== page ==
We passed another inspection! After all the nasty things I've said about the city inspectors, I think it's worth noting that the HVAC inspector was one of the nicest people I've met here in town. He sighed and clucked about our hail damage and what a shame it is, and he told me about the people a bit further north who had hail go though their wooden lap siding, through the sheetrock, and into the rooms. Ouch.
He also oohed and aahhed over my sewing machine.
It's not a Singer, so I'm trying to do a little research. Maybe you sewing fanatics out there can help me...Perhaps someone will accidentally click their way here through Google...
It has a list of the patent dates, ranging from 1879 to 1909. I don't think it's much later than '09, simply because I know that this was the machine my great grandmother used-- my grandmother was the youngest, born in 1918, and the oldest who just passed away a few weeks ago, was born in 1910, I think. It saw a LOT of use, which is why it's amazing what beautiful shape it's in.
It seems to work, by the way-- it needs a belt, but the needle does indeed go up and down when you crank the fly wheel. The "American" mark is all I see that indicates any company or model name. It also has what I think might be a buttonhole overseam contraption:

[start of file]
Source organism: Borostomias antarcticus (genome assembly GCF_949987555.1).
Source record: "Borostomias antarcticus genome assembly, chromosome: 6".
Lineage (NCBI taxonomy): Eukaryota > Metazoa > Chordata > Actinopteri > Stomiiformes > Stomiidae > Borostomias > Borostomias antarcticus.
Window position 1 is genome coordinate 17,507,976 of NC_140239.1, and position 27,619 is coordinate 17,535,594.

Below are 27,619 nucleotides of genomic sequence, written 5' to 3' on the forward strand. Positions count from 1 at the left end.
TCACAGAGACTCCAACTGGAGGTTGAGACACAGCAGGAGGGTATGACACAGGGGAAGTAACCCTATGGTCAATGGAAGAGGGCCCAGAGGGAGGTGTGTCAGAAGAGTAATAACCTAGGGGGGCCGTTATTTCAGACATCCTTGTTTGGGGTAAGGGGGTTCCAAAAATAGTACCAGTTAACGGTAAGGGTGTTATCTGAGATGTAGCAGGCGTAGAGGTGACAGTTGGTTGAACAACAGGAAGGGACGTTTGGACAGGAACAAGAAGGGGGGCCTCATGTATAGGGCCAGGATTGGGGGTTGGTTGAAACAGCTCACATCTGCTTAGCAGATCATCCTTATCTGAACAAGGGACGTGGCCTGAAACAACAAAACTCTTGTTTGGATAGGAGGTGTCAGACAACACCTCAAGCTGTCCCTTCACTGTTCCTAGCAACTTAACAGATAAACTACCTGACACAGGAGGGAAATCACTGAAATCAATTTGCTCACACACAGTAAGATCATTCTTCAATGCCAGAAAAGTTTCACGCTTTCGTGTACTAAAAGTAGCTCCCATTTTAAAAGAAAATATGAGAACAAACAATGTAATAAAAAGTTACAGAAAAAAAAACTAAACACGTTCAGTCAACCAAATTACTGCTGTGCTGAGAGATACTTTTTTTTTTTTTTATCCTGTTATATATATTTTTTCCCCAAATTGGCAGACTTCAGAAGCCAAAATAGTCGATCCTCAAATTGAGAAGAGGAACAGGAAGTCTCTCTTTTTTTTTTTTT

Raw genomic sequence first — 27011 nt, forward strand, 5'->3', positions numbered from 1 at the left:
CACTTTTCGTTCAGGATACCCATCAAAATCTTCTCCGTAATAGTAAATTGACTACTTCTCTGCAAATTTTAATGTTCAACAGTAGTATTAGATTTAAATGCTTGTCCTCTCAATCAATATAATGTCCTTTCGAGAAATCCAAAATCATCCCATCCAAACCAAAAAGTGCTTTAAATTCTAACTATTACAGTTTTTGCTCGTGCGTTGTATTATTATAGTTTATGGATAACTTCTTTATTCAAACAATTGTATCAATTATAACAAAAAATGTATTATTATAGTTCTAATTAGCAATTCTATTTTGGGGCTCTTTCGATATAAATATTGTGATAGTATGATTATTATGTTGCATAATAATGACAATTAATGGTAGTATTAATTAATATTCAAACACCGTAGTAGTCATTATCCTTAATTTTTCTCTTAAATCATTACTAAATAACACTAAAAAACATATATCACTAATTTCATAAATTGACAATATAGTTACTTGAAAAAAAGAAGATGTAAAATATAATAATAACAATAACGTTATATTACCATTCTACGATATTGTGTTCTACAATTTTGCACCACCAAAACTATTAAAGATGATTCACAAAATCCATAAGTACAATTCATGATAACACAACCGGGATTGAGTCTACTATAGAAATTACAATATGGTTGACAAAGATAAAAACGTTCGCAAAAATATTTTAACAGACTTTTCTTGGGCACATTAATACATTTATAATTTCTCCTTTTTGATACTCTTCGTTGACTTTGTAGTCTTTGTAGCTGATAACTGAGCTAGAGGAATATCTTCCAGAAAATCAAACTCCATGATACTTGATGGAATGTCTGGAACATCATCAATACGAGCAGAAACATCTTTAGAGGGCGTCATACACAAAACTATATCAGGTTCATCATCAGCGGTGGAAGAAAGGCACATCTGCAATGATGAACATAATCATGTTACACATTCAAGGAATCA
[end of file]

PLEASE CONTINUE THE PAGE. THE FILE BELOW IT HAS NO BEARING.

This was my first thought, anyway. Then I discovered that there was a company called the American Buttonhole and Overseam company, or thereabouts, and they marketed a sewing/buttonhole machine combo. But I can't find anything about them producing machines past the late 1800s. So I'm currently stumped. I suppose I'll hit up the library or the Smithsonian's digital archives. But I thought I'd throw it out there in case anyone knows anything...
Here's a few more details.
"It leads the world"
Pretty elaborate for a farming family out in the sticks, huh?
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